Whittingham wrote a first-draft screenplay that eventually Ian Fleming would title Thunderball. The Bondwagon was about to start rolling, with the big bucks and the fame only a stone's throw away, or so McClory believed. Unfortunately for him, The Boy and the Bridge performed very badly at the box office and sank without a trace. Bryce and Fleming's initial enthusiasm for the young Irishman's handling the production of their first James Bond film project suddenly faded. Having expected the profits from The Boy and the Bridge to part-finance the Thunderball film, both Bryce and Fleming got cold feet and walked away from the project, leaving McClory high and dry.

When Ian Fleming sat at his typewriter at his Jamaican home, Goldeneye, in January 1961 to write his ninth Bond novel, he was in ill-health with heart trouble and felt very much a spent force. Writing to William Plomer, an old friend from his days with Naval Intelligence, who always proof-read and pre-edited his Bond novels, Fleming complained that he was

terribly stuck with James Bond. What was easy at 40 is very difficult at 50. I used to believe - sufficiently - in Bonds and blondes and bombs. Now the keys creak as I type and I fear the zest may have gone. Part of the trouble is having a wife and child. They knock the ruthlessness out of one. I shall definitely kill off Bond with my next book - better a poor bang than a rich whimper!

Perhaps it was no surprise, then, that a tired writer would turn to a convenient formed idea. Why let it go to waste? So Fleming based his ninth novel, Thunderball, on the collaborative screenplay, without any idea of including any credit for McClory's input and Whittingham's screen treatment. It would prove to be a costly error in judgement.

Before the publication of Thunderball on 27 March 1961 in London by Jonathan Cape, Kevin McClory obtained an advance proof copy of the novel. As soon as he realised that Fleming had plagiarised their collaborative screenplay, he sent a warning letter to the publishers that if they published the book as it stood he would take legal action. Receiving no answer, McClory sued. McClory was out to stop Jonathan Cape from representing Thunderball as the sole work of Fleming.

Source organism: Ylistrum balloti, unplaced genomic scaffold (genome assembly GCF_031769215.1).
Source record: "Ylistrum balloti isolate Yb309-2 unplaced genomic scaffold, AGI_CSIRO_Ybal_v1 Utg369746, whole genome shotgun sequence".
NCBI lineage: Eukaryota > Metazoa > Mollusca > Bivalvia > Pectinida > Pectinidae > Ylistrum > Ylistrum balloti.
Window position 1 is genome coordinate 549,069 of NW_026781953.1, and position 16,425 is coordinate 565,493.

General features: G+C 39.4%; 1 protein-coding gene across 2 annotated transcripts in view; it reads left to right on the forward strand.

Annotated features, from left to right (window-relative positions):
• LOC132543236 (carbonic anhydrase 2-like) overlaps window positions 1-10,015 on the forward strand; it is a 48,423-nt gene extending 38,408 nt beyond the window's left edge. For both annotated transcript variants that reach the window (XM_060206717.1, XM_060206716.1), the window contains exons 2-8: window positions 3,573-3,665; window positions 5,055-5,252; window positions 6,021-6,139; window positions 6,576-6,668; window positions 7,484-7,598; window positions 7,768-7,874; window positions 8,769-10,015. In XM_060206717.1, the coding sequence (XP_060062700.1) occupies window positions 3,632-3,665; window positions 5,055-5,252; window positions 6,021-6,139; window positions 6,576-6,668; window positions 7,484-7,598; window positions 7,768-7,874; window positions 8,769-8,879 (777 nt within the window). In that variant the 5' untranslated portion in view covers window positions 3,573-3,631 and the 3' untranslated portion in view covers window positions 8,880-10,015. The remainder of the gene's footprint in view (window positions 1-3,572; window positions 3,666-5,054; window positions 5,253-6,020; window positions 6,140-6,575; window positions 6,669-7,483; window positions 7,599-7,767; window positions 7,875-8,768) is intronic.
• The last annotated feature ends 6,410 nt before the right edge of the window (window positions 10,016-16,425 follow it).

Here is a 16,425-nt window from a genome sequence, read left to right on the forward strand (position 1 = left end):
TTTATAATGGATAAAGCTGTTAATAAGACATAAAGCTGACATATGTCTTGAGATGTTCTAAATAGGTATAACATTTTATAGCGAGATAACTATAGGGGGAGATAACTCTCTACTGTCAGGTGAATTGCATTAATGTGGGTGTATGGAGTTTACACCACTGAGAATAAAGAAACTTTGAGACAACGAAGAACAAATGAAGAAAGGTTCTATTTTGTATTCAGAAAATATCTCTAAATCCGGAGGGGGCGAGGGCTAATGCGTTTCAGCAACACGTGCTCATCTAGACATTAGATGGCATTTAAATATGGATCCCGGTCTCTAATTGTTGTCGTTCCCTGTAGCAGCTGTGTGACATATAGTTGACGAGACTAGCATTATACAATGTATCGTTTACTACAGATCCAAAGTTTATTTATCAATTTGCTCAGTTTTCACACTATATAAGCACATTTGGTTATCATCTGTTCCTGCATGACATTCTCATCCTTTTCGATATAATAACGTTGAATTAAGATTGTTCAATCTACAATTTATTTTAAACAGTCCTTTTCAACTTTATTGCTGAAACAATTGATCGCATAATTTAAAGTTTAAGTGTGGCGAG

At a hearing, a judge decided that, since the accused had insufficient time to mount a defence, and publication of Thunderball was already so well advanced it couldn't be stopped, McClory and Whittingham's application would be refused. A little over two weeks after the failed book injunction, Ian Fleming suffered a major heart attack during the regular Tuesday-morning conference at The Sunday Times. He was rushed to the London Clinic, where he remained for a month.

The ensuing case that began on 20 November 1963 at the High Court in London was heavily covered in the media. Newspaper headlines screamed, "James Bond in a Thunderball clash!" Whittingham found it necessary to withdraw as co-plaintiff due to escalating costs, but, although in extreme ill-health, he returned loyally every day to support McClory. After nine days in court both Ivar Bryce and Ian Fleming decided to settle. McClory demanded £55,000.